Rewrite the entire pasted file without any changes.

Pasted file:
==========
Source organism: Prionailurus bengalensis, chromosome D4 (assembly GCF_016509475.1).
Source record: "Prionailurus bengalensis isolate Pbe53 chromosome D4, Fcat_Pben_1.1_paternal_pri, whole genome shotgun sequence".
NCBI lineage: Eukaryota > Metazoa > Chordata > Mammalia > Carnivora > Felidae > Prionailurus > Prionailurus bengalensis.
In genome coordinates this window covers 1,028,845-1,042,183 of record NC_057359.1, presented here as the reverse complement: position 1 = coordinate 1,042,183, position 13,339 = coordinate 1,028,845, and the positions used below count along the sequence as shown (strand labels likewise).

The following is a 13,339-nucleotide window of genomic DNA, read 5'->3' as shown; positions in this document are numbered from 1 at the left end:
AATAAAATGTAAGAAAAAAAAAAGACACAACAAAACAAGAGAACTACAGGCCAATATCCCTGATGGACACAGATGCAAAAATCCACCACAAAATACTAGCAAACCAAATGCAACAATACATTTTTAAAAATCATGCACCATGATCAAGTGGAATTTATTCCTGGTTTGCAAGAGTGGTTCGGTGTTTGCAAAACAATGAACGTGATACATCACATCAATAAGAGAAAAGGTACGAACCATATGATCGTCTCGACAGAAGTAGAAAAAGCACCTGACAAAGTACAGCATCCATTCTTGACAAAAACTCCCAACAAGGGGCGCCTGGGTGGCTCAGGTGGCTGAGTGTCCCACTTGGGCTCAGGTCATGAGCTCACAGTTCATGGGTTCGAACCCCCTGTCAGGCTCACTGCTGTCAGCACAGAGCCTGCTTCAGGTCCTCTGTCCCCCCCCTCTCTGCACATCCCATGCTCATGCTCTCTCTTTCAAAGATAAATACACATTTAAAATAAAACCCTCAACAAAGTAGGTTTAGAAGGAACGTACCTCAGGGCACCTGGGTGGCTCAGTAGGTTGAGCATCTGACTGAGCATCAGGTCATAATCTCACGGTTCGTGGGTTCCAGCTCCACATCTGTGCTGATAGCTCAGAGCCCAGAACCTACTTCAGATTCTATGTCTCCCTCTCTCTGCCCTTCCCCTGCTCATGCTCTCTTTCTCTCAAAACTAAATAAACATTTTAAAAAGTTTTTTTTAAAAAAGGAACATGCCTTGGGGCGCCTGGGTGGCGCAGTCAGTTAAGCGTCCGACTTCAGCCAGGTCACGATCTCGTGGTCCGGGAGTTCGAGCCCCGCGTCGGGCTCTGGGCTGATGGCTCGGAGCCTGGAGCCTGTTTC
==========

Source organism: Prionailurus bengalensis, chromosome D4 (assembly GCF_016509475.1).
Source record: "Prionailurus bengalensis isolate Pbe53 chromosome D4, Fcat_Pben_1.1_paternal_pri, whole genome shotgun sequence".
NCBI lineage: Eukaryota > Metazoa > Chordata > Mammalia > Carnivora > Felidae > Prionailurus > Prionailurus bengalensis.
In genome coordinates this window covers 1,028,845-1,042,183 of record NC_057359.1, presented here as the reverse complement: position 1 = coordinate 1,042,183, position 13,339 = coordinate 1,028,845, and the positions used below count along the sequence as shown (strand labels likewise).

The following is a 13,339-nucleotide window of genomic DNA, read 5'->3' as shown; positions in this document are numbered from 1 at the left end:
AATAAAATGTAAGAAAAAAAAAAGACACAACAAAACAAGAGAACTACAGGCCAATATCCCTGATGGACACAGATGCAAAAATCCACCACAAAATACTAGCAAACCAAATGCAACAATACATTTTTAAAAATCATGCACCATGATCAAGTGGAATTTATTCCTGGTTTGCAAGAGTGGTTCGGTGTTTGCAAAACAATGAACGTGATACATCACATCAATAAGAGAAAAGGTACGAACCATATGATCGTCTCGACAGAAGTAGAAAAAGCACCTGACAAAGTACAGCATCCATTCTTGACAAAAACTCCCAACAAGGGGCGCCTGGGTGGCTCAGGTGGCTGAGTGTCCCACTTGGGCTCAGGTCATGAGCTCACAGTTCATGGGTTCGAACCCCCTGTCAGGCTCACTGCTGTCAGCACAGAGCCTGCTTCAGGTCCTCTGTCCCCCCCCTCTCTGCACATCCCATGCTCATGCTCTCTCTTTCAAAGATAAATACACATTTAAAATAAAACCCTCAACAAAGTAGGTTTAGAAGGAACGTACCTCAGGGCACCTGGGTGGCTCAGTAGGTTGAGCATCTGACTGAGCATCAGGTCATAATCTCACGGTTCGTGGGTTCCAGCTCCACATCTGTGCTGATAGCTCAGAGCCCAGAACCTACTTCAGATTCTATGTCTCCCTCTCTCTGCCCTTCCCCTGCTCATGCTCTCTTTCTCTCAAAACTAAATAAACATTTTAAAAAGTTTTTTTTAAAAAAGGAACATGCCTTGGGGCGCCTGGGTGGCGCAGTCAGTTAAGCGTCCGACTTCAGCCAGGTCACGATCTCGTGGTCCGGGAGTTCGAGCCCCGCGTCGGGCTCTGGGCTGATGGCTCGGAGCCTGGAGCCTGTTTC